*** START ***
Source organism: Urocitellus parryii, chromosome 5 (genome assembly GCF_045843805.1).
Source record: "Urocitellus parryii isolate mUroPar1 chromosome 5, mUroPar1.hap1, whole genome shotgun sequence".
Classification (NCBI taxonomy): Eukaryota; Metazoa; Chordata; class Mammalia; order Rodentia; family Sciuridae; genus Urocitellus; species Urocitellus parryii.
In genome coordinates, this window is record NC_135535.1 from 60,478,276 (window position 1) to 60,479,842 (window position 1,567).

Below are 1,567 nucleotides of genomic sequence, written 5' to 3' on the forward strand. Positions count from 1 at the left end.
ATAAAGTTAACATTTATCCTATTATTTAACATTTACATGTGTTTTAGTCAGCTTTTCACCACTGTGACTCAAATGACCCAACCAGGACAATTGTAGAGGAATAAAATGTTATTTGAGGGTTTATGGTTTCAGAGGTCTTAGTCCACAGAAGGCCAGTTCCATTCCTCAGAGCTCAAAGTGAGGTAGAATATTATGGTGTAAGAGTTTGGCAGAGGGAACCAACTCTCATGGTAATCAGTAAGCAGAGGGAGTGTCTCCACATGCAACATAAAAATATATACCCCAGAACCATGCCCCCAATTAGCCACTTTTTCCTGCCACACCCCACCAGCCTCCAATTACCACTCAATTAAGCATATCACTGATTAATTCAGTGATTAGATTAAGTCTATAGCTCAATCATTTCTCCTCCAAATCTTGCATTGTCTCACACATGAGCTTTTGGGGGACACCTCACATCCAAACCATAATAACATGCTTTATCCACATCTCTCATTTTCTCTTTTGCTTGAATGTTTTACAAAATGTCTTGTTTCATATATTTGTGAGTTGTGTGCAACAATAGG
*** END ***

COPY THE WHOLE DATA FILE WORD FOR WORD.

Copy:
Source organism: Urocitellus parryii, chromosome 5 (genome assembly GCF_045843805.1).
Source record: "Urocitellus parryii isolate mUroPar1 chromosome 5, mUroPar1.hap1, whole genome shotgun sequence".
Classification (NCBI taxonomy): Eukaryota; Metazoa; Chordata; class Mammalia; order Rodentia; family Sciuridae; genus Urocitellus; species Urocitellus parryii.
In genome coordinates, this window is record NC_135535.1 from 60,478,276 (window position 1) to 60,479,842 (window position 1,567).

Below are 1,567 nucleotides of genomic sequence, written 5' to 3' on the forward strand. Positions count from 1 at the left end.
ATAAAGTTAACATTTATCCTATTATTTAACATTTACATGTGTTTTAGTCAGCTTTTCACCACTGTGACTCAAATGACCCAACCAGGACAATTGTAGAGGAATAAAATGTTATTTGAGGGTTTATGGTTTCAGAGGTCTTAGTCCACAGAAGGCCAGTTCCATTCCTCAGAGCTCAAAGTGAGGTAGAATATTATGGTGTAAGAGTTTGGCAGAGGGAACCAACTCTCATGGTAATCAGTAAGCAGAGGGAGTGTCTCCACATGCAACATAAAAATATATACCCCAGAACCATGCCCCCAATTAGCCACTTTTTCCTGCCACACCCCACCAGCCTCCAATTACCACTCAATTAAGCATATCACTGATTAATTCAGTGATTAGATTAAGTCTATAGCTCAATCATTTCTCCTCCAAATCTTGCATTGTCTCACACATGAGCTTTTGGGGGACACCTCACATCCAAACCATAATAACATGCTTTATCCACATCTCTCATTTTCTCTTTTGCTTGAATGTTTTACAAAATGTCTTGTTTCATATATTTGTGAGTTGTGTGCAACAATAGG